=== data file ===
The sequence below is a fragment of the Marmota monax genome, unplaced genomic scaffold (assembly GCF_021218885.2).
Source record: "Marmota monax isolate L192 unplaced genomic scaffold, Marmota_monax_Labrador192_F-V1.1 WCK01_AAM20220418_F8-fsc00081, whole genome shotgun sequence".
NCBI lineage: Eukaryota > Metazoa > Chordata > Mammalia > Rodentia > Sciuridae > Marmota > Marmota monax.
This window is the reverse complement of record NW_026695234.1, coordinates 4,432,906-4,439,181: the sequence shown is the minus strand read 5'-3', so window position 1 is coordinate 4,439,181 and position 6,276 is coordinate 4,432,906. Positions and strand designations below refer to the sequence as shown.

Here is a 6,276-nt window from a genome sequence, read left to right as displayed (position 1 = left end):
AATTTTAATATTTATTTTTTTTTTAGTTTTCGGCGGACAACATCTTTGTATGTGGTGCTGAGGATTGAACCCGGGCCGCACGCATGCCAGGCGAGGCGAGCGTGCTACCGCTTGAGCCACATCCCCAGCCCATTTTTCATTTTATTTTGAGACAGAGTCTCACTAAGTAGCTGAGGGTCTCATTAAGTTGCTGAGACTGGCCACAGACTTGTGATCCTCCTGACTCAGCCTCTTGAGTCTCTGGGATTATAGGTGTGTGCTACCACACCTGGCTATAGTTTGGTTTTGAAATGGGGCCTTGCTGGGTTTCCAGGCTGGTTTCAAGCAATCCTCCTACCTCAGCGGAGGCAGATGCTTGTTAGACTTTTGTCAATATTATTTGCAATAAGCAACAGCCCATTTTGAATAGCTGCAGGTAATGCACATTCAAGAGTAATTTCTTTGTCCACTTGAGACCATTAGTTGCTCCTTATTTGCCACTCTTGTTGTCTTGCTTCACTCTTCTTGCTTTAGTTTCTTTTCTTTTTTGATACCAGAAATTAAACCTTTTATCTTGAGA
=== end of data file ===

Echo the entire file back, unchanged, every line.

The sequence below is a fragment of the Marmota monax genome, unplaced genomic scaffold (assembly GCF_021218885.2).
Source record: "Marmota monax isolate L192 unplaced genomic scaffold, Marmota_monax_Labrador192_F-V1.1 WCK01_AAM20220418_F8-fsc00081, whole genome shotgun sequence".
NCBI lineage: Eukaryota > Metazoa > Chordata > Mammalia > Rodentia > Sciuridae > Marmota > Marmota monax.
This window is the reverse complement of record NW_026695234.1, coordinates 4,432,906-4,439,181: the sequence shown is the minus strand read 5'-3', so window position 1 is coordinate 4,439,181 and position 6,276 is coordinate 4,432,906. Positions and strand designations below refer to the sequence as shown.

Here is a 6,276-nt window from a genome sequence, read left to right as displayed (position 1 = left end):
AATTTTAATATTTATTTTTTTTTTAGTTTTCGGCGGACAACATCTTTGTATGTGGTGCTGAGGATTGAACCCGGGCCGCACGCATGCCAGGCGAGGCGAGCGTGCTACCGCTTGAGCCACATCCCCAGCCCATTTTTCATTTTATTTTGAGACAGAGTCTCACTAAGTAGCTGAGGGTCTCATTAAGTTGCTGAGACTGGCCACAGACTTGTGATCCTCCTGACTCAGCCTCTTGAGTCTCTGGGATTATAGGTGTGTGCTACCACACCTGGCTATAGTTTGGTTTTGAAATGGGGCCTTGCTGGGTTTCCAGGCTGGTTTCAAGCAATCCTCCTACCTCAGCGGAGGCAGATGCTTGTTAGACTTTTGTCAATATTATTTGCAATAAGCAACAGCCCATTTTGAATAGCTGCAGGTAATGCACATTCAAGAGTAATTTCTTTGTCCACTTGAGACCATTAGTTGCTCCTTATTTGCCACTCTTGTTGTCTTGCTTCACTCTTCTTGCTTTAGTTTCTTTTCTTTTTTGATACCAGAAATTAAACCTTTTATCTTGAGA